Are We All Seeing The Same Thing?

 

The room was packed. Twenty-five ninth graders and their teacher, a three-person camera crew, fifteen parents of incoming eighth graders and the principal stood flat-back against three of the four walls. For a while we all occupied the same space together. We observed the same lesson, listened to the same voices, and breathed the same air. But we all came away with very different conclusions about what we witnessed.

The principal guided parents of incoming ninth graders in and out of this classroom all day. It was one a few classrooms in her building that she could “bank on” to be a hit with visitors (and the one she suggested we film).

When the principal opened this classroom door she could depend on seeing engaged and well-disciplined students. The teacher was passionate about her subject (English literature) and it showed. She recited passages from the book they were all reading by heart and spoke with enthusiasm and authority. The curriculum was 100% aligned with standards, the learning objective written neatly on the white board.

My companions, film professionals, gave the class rave reviews. “She really knew what she was doing in there; the students were so well-behaved,” I heard them say.

What none of them knew, not even the camera operators, was that what we were actually filming was a prime (and common) example of student disengagement.

Our cameras were trained on a single, randomly selected student in the front row. We “dummy mic'd” several students giving students the impression that our objective was to film the teacher’s interaction with all the students. But in reality, only the teacher’s and this one student’s mic were operating. We trained a tight lens on this student for 90 minutes (it was a block period, ostensibly to allow for deeper work and project-based learning opportunities).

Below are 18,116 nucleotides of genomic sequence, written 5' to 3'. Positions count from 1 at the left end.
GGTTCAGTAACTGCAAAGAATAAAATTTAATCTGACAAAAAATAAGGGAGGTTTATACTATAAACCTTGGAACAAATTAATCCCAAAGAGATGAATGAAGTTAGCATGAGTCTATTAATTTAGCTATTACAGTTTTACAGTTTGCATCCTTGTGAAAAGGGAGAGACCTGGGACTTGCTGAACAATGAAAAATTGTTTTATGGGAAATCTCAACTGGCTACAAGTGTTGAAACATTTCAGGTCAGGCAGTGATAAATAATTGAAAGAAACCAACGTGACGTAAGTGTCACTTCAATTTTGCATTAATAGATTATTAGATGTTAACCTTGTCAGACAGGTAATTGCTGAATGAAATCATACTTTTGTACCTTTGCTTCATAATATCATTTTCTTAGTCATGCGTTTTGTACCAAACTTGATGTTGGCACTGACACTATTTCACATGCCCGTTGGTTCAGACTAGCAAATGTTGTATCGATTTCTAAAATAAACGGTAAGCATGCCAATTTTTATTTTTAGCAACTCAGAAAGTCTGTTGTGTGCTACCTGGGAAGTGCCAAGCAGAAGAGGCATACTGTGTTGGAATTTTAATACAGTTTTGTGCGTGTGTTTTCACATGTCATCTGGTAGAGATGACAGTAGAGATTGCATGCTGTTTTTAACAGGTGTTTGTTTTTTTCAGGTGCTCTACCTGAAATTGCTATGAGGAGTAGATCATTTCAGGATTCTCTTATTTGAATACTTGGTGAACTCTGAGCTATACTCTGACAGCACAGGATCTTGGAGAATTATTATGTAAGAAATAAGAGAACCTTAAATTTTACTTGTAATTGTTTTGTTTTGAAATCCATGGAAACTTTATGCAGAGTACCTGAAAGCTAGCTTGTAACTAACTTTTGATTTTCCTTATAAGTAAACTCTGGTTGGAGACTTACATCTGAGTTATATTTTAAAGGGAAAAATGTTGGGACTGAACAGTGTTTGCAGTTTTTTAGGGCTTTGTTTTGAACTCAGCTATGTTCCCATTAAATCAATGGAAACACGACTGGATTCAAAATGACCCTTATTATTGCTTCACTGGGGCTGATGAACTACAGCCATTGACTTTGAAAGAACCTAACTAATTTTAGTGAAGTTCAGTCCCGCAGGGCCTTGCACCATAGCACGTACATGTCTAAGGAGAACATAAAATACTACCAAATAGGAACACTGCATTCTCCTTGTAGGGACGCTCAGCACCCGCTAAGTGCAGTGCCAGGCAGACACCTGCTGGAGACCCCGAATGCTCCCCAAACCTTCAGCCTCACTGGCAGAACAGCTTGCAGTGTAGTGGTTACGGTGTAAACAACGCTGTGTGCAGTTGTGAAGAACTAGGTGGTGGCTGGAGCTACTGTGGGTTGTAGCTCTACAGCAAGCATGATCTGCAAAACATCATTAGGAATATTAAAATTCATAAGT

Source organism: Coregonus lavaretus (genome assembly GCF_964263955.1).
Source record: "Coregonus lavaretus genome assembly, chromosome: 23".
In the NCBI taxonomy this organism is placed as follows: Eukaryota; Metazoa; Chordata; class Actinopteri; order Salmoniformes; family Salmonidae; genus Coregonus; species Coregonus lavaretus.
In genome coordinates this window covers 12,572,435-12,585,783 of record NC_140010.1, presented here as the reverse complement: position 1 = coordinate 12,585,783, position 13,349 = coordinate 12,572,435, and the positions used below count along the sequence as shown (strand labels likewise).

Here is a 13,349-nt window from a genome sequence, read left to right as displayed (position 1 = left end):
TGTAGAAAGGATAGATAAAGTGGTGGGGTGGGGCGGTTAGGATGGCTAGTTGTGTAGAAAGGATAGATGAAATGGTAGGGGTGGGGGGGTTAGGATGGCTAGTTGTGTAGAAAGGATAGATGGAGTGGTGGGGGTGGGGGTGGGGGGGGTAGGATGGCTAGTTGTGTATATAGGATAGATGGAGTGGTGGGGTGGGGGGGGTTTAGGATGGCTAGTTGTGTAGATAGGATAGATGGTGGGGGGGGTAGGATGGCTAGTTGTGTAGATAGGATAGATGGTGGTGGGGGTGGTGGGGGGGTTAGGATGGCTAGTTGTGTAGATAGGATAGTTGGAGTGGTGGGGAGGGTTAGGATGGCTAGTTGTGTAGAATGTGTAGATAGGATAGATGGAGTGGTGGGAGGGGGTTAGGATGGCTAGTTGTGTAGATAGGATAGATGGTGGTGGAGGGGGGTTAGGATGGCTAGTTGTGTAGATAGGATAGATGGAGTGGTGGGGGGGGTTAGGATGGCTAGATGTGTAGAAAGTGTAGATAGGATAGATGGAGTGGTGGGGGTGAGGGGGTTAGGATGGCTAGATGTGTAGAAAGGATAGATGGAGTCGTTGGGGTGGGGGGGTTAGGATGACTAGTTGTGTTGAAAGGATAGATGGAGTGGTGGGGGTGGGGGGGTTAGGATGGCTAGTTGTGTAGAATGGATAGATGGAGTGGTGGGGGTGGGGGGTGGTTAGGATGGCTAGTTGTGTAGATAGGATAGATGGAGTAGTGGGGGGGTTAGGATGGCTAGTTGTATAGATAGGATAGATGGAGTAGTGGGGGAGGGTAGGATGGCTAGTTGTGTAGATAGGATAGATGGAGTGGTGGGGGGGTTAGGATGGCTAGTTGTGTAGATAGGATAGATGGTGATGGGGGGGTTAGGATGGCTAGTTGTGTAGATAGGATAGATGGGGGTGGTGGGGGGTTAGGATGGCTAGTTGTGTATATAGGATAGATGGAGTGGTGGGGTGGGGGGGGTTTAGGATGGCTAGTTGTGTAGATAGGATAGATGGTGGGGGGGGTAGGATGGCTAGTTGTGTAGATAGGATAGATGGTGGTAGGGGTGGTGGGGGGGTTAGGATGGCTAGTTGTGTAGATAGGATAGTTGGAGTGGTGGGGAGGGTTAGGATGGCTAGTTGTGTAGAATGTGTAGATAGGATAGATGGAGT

After filming, we calculated the amount of time this student was reading, writing, listening and speaking academically during this 90-minute period. The results are heart breaking and stunned the teacher.

During the 90-minute period this student sat and listened (mostly to the teacher) for 86 minutes. He participated once, to ask a clarifying question (taking less than 10 seconds) and read for a total of 3 minutes. He never wrote. According to the students we spoke with and the teacher herself, this was a typical class and this student is a good student.

The teacher spent the evening before re-reading the chapters and preparing for a discussion. But the discussion was really only between herself and 4-5 students. The remaining 20 students were passive listeners. Those who did participate were only marginally active and engaged. They responded to the teacher’s questions rather than asking their own. They were rarely pressed to back up their claims with evidence or take on a different perspective or explain in great detail. These were cognitive activities that were taken on by the teacher.

What happened in that classroom that people missed? Taken together, it looked lively and engaging. But a closer look, a tighter frame, revealed something very different. The students were compliant, not curious. They knew exactly how to “do school” but it was a classic example of how “learning gets lost.”

What does engagement look like then? If you were to witness true engagement in action, what specific things would you see, hear, or even feel?

Here’s my initial Take. What Might You Add?

• Students are doing most of the (academic) talking

• Students are asking the majority of the questions

• Teacher moving in and around students rather than rooted at the ‘front’

• Students physically leaning into their work

• Happy buzz of discussion/conversation distributed among all students

• Students groaning when it’s time to conclude

 

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